It should now be apparent that I have devised a very versatile thrust chamber construction due to the fact that coolant passage geometry may be modified readily simply by varying the depth at which the component outer male channel members 15 of the respective elements 10 are inset in the corresponding mated inner female channel members 14 prior to application of welding, brazing and/ or other securing means.

Because the present invention relates primarily to the double channel tube bundle structure per se, the manifolds and valving means that will be required to regulate flow of coolant fluid through the axial passages 18 have been omitted from the drawings. Obviously, the type and disposition of any such manifolds and valving means will depend upon whether a special coolant fluid is employed or whether regenerative cooling is contemplated, and also upon the intended mode of distribution and direction of flow in the several coolant passages of the thrust chamber jacket as a whole.

out the fundamental novel features of this invention as applied to a single structural embodiment, it will be understood that various omissions and substitutions and changes in the form and details of the device illustrated may be made by those skilled in the art without departing from the spirit of the invention. It is the intention, therefore, to be limited only as indicated by the scope of the following claims.

I claim:

1. A tube-bundle liquid-cooled axial flow thrust chamber for a rocket motor comprising, plural longitudinally coextensive inner female channel members arranged in the circumference of a circle and secured together to form a hollow elongated chamber wall, the longitudinal contour of each said inner channel member being constructed and arranged to give said chamber wall conventional longitudinal contour to include an upstream combustion chamber section of suitable geometrical form and a convergent-divergent downstream nozzle section, each of said inner channel members being substantially U-shaped in cross-section to include substantially parallel side walls and a connecting cr-oss wall and being arranged with said cross wall inwardly presented and the free edges of said side walls outwardly presented, the adjoining side walls of adjacent inner channel members being evenly abutting, and plural separate outer male channel members of substantially U-shaped cross-section corresponding in number to said inner female channel members and being constructed and arranged in partially inset relation to the latter to predetermined depths with their cross walls inwardly presented and the free edges of their side walls outwardly presented like the inner female channel members to provide an axial coolant passage of predetermined cross-sectional area between the cross walls of the inner and outer channel members of each mated pair.


2. A tube-bundle liquid-cooled thrust chamber for a rocket motor as defined in claim 1, wherein the cross walls of the respective inner and outer channel members are concave-convex in cross section and arranged with the convex faces thereof inwardly presented, whereby the convex faces of the inner Walls of the outer male channel members form entering wedges during assembly with the inner female channel members.

3. A tube-bundle liquid-cooled thrust chamber for a rocket motor as defined in claim 1, wherein the side walls of the outer male channel members are less radially extensive than the side walls of the inner female channel members and the outwardly presented edges of the side walls of mated inner and outer channel members are arranged substantially flush have their free edges arranged substantially fiush to provide heat dissipating fins.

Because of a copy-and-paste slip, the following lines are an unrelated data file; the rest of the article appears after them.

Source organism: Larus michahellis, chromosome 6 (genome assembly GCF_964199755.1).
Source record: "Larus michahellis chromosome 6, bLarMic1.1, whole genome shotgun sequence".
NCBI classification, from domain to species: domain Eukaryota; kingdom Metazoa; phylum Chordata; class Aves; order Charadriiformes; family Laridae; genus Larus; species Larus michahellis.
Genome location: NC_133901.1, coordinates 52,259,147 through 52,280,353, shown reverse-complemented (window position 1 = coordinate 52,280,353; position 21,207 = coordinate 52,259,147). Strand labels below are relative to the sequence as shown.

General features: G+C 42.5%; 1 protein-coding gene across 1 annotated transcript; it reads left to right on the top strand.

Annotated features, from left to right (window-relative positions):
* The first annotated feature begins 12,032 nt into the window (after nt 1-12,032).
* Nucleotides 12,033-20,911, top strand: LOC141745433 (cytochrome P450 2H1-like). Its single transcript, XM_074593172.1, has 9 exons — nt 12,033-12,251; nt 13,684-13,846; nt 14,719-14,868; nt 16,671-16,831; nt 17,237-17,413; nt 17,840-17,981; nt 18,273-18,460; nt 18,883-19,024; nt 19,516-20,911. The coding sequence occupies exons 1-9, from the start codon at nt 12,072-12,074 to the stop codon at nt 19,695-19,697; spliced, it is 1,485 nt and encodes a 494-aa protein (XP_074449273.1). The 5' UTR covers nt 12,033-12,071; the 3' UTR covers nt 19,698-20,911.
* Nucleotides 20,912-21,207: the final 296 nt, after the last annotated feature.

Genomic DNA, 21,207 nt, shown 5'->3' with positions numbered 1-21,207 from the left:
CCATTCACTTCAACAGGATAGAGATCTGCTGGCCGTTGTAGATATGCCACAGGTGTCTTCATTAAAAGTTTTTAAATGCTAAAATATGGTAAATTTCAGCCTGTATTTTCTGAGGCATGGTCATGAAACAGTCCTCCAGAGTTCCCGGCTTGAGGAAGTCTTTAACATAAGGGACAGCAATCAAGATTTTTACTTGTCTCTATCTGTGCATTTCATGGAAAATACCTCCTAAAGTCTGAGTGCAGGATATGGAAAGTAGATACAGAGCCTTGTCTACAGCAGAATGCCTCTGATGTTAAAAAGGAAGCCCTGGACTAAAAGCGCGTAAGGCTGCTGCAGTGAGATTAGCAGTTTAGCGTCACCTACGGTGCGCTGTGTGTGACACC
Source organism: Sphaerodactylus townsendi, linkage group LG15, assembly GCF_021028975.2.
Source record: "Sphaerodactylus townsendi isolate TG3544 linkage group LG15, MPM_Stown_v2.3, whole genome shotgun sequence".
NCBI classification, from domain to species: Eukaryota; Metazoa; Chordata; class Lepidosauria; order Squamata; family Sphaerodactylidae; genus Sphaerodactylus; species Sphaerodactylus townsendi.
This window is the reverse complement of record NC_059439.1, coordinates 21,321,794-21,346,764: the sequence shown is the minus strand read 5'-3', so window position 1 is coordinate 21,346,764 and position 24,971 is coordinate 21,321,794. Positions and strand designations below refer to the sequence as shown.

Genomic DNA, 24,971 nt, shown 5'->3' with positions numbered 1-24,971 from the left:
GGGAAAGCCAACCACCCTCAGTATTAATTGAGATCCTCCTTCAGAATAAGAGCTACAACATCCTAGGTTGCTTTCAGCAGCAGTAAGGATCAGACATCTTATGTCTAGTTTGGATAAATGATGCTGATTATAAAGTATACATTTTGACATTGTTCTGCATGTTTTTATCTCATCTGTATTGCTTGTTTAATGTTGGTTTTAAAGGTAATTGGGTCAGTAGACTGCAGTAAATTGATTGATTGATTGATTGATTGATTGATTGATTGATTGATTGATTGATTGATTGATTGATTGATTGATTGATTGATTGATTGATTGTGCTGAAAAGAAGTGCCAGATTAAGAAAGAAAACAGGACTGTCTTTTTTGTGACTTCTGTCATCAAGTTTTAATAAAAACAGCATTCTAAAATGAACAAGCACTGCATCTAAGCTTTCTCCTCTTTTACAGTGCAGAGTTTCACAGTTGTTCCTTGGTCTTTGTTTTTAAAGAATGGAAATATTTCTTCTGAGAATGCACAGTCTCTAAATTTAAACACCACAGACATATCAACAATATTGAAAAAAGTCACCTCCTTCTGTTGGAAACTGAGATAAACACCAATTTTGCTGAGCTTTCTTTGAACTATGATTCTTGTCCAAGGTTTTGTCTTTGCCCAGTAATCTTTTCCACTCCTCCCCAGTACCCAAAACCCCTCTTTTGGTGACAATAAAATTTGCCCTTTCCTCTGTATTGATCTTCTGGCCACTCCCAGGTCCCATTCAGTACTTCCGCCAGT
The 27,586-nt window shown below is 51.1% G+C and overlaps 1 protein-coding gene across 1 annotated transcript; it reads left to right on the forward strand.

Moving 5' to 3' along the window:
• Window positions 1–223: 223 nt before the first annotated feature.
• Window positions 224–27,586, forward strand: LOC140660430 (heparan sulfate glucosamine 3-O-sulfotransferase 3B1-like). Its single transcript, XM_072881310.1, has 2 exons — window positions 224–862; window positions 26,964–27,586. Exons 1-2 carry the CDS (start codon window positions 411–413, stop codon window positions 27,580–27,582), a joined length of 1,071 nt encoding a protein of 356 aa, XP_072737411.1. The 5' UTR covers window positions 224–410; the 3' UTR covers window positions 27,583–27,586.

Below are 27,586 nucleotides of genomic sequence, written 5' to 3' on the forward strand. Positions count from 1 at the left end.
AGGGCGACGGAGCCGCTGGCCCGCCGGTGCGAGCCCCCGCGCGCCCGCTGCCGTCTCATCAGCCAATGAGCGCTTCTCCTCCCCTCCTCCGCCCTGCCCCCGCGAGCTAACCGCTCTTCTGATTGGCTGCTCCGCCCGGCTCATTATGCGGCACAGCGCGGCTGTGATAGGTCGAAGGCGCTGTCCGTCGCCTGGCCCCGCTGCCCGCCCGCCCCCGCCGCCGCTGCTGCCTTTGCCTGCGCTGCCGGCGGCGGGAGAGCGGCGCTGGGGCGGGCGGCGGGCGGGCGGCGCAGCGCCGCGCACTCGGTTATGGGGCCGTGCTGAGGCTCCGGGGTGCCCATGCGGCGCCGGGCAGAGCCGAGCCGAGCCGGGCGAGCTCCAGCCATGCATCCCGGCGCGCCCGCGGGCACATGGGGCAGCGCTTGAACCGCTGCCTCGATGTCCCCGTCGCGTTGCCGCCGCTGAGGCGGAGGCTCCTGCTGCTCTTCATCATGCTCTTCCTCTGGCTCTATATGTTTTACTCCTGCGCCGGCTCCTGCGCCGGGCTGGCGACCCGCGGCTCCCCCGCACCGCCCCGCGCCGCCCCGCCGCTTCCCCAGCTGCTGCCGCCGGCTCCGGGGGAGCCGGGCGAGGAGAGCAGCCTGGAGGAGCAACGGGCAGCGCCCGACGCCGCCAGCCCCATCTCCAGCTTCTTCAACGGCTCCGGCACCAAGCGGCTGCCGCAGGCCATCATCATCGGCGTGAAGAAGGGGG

4. The invention defined in claim 1, to which is added means to secure the male channel member of each mated pair to the female channel member at the predetermined depth of insert.

References Cited by the Examiner UNITED STATES PATENTS SAMUEL LEVINE, Primary Examiner,

ABRAM BLUM, Examiner.

Patent Citations
Cited PatentFiling datePublication dateApplicantTitle
US2058022 *May 5, 1934Oct 20, 1936Lebre Albert FrancoisHeat exchanger
US2574190 *Jul 30, 1946Nov 6, 1951Winston R NewTurbine apparatus
US2844939 *Oct 4, 1954Jul 29, 1958Gen ElectricTube-bundle combustion chamber
US2913873 *Jan 9, 1956Nov 24, 1959Rolls RoyceGas turbine combustion equipment construction
US2943442 *Jan 9, 1959Jul 5, 1960Baehr Edward FRocket thrust chamber construction
FR927739A * Title not available
GB143015A * Title not available
Referenced by
Citing PatentFiling datePublication dateApplicantTitle
US3422620 *May 4, 1967Jan 21, 1969Westinghouse Electric CorpCombustion apparatus
US3501916 *Sep 20, 1967Mar 24, 1970Bolkow GmbhTubular components for forming a rocket engine combustion chamber
US3572031 *Jul 11, 1969Mar 23, 1971United Aircraft CorpVariable area cooling passages for gas turbine burners
US5233755 *Nov 21, 1991Aug 10, 1993Societe Europeenne De PropulsionMethod of manufacturing the wall of a combustion chamber, in particular for a rocket engine, and a combustion chamber obtained by the method
US6640538 *Dec 22, 1999Nov 4, 2003Astrium GmbhCombustion chamber cooling structure for a rocket engine
US7188417 *Jan 6, 2004Mar 13, 2007United Technologies CorporationAdvanced L-channel welded nozzle design
US7596940 *Mar 22, 2005Oct 6, 2009Pratt & Whitney Rocketdyne, Inc.Rocket engine nozzle and method of fabricating a rocket engine nozzle using pressure brazing
US8127443Nov 16, 2008Mar 6, 2012United Technologies CorporationMethod of fabricating a rocket engine nozzle using pressure brazing
US20050166398 *Jan 6, 2004Aug 4, 2005Weeks Jack L.Advanced L-channel welded nozzle design
US20060213182 *Mar 22, 2005Sep 28, 2006The Boeing CompanyRocket engine nozzle and method of fabricating a rocket engine nozzle using pressure brazing
US20090100678 *Nov 16, 2008Apr 23, 2009Fint Jeffry ARocket engine nozzle and method of fabricating a rocket engine nozzle using pressure brazing
EP0488858A1 *Nov 22, 1991Jun 3, 1992Societe Europeenne De PropulsionProduction method for a combustion chamber wall especially for a racket motor and combustion chamber produced by this method
U.S. Classification60/267, 29/890.1, 60/260
International ClassificationF02K9/00, F02K9/64
Cooperative ClassificationF02K9/64
European ClassificationF02K9/64